local governments from regulating their activity.”
“The companies had no corporate presence here on the Big Island, which lacks the large
parcels of land they preferred. Still, Ms. Wille…
Reasons why it is not overrated
Full Sail University
Respect is not overrated
The benefits of respect can be plentiful in everyday life, in the workplace, in the home, in schools, and in politics. (Why respect is overrated) is the title of an article written by Donna Hicks. Donna Hicks, Ph.D., is an associate at the Weatherhead Center for International Affairs at Harvard University. The article http://www.foxnews.com/opinion/2013/02/15/why-respect-is-overrated/ was…
Argument Analysis Essay 2
PHIL 310 Course Outcomes Assessed
2. Relate the importance of basic logical concepts such as validity, soundness and consistency to reasoning practice.
3. Apply analytical and thinking skills through syllogistic, symbolic and informal logic scenarios.
5. Translate, formalize and evaluate simple arguments in categorical and propositional form.
6. Combine theory and practice to communicate logical arguments orally and in written form.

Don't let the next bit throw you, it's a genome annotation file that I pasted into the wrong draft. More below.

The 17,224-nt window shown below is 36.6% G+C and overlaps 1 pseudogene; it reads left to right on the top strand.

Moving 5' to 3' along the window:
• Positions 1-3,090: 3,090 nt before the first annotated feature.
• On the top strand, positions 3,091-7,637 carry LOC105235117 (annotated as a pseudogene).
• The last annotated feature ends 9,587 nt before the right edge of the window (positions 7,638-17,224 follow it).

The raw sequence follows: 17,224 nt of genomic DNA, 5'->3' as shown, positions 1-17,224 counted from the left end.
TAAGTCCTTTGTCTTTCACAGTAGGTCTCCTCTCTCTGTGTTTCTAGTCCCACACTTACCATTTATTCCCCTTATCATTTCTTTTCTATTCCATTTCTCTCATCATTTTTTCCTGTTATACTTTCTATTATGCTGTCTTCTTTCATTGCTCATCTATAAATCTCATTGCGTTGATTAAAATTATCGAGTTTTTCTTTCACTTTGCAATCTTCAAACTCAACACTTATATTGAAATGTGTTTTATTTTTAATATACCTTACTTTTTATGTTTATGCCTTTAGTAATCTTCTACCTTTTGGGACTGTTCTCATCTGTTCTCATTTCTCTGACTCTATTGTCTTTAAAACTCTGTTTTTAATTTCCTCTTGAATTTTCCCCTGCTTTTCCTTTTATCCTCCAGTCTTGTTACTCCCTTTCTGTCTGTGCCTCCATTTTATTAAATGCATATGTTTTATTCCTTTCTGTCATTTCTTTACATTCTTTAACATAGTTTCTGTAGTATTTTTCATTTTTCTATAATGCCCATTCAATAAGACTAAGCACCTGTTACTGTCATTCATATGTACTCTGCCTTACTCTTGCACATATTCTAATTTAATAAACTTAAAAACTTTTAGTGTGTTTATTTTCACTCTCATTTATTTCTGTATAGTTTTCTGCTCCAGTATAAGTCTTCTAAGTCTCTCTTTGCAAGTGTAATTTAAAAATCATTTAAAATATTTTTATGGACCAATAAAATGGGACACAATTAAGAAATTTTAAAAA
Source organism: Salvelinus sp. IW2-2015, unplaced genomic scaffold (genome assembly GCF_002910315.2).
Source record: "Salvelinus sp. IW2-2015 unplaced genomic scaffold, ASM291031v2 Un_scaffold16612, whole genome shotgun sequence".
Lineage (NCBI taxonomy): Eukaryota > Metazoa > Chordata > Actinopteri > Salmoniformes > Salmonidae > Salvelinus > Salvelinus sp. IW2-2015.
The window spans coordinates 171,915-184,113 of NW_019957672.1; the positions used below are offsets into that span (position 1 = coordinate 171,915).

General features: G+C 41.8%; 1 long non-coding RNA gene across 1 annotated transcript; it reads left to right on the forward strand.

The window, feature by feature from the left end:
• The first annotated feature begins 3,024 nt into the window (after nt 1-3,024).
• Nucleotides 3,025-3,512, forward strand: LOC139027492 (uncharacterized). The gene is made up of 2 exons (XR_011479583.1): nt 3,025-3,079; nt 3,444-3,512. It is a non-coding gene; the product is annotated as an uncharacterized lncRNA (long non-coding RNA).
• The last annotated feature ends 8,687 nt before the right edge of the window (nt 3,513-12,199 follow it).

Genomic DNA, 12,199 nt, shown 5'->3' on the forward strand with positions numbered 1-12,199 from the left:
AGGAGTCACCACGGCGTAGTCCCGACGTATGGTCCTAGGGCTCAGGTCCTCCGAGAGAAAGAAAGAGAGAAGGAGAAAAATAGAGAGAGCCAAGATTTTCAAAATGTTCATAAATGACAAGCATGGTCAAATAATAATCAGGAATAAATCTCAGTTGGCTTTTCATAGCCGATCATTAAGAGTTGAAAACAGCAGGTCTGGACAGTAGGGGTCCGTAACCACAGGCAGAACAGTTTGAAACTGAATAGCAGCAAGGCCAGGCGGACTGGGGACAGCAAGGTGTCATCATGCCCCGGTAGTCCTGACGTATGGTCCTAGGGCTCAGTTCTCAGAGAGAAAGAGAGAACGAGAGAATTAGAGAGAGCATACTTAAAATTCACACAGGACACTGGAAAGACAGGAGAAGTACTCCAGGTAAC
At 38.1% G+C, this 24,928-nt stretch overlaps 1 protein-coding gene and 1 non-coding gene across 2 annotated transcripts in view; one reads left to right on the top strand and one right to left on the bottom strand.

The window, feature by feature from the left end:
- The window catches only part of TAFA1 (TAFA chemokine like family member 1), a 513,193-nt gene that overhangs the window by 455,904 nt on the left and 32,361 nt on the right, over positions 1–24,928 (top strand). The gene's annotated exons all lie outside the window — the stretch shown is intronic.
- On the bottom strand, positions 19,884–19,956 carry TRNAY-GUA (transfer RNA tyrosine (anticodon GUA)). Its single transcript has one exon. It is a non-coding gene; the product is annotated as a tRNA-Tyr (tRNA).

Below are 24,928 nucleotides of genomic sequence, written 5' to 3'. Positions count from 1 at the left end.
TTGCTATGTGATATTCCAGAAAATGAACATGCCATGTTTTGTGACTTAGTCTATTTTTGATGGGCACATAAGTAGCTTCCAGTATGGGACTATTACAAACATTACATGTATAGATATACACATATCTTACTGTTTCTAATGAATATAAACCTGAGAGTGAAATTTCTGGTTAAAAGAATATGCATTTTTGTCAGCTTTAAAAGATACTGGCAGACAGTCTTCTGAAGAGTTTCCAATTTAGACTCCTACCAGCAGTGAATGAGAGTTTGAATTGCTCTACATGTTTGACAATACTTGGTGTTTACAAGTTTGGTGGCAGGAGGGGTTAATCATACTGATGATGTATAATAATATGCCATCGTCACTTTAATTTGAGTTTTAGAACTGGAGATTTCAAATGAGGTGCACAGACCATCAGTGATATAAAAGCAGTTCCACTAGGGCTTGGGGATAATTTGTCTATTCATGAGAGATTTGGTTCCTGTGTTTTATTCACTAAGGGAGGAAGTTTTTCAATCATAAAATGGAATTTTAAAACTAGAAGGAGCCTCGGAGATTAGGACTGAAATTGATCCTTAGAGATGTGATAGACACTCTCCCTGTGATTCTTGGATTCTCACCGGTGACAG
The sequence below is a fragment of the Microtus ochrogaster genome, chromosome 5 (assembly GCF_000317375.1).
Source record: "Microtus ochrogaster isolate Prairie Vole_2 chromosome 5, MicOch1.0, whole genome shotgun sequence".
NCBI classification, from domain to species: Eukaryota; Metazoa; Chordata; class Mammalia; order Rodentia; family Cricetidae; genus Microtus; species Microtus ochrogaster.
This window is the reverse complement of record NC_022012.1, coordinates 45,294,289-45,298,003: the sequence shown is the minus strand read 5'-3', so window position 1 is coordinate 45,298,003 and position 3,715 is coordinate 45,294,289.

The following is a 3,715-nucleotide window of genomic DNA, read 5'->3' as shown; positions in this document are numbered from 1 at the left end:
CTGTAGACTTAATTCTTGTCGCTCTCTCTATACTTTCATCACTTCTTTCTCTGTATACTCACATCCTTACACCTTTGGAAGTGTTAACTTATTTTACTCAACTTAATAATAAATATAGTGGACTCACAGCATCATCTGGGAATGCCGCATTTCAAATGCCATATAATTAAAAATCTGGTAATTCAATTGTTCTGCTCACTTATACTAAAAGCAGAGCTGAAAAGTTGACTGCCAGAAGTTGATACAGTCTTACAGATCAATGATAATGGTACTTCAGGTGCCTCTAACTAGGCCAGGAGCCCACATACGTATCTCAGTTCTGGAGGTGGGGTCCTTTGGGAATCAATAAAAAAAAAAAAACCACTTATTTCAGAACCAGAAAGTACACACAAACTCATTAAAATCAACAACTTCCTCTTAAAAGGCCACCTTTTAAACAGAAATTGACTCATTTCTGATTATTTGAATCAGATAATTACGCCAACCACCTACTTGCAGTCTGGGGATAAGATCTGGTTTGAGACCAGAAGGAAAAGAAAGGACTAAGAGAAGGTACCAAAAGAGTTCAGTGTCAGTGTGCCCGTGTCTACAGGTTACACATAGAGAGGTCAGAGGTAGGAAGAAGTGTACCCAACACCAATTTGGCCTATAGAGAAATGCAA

article was interesting; it was consistent with the research, evidence, and teen interviews, it just did not maintain to its main idea.
Lewin, Tamar. “Study Finds Teenagers’ Internet Socializing Isn’t Such a Bad Thing.” Everything’s an Argument with Readings. Eds. Andrea Lunsford, John Ruszkiewicz, and Keith Walters. 5th ed. Bedford/St. Martins, (2010): 676-679. Print.…
food movements argument with a look into the industrialization of corn farming, and its products such as high fructose corn syrup, which have become an unavoidable ingredient in the making, and sustaining, of the cheap food that Americans have come to depend on. Several rhetorical strategies are used in the execution and delivery of Pollan’s article with the use of tone, organization, emotional appeal, logical reference, as well as the use of credible sources to further his argument. In the following…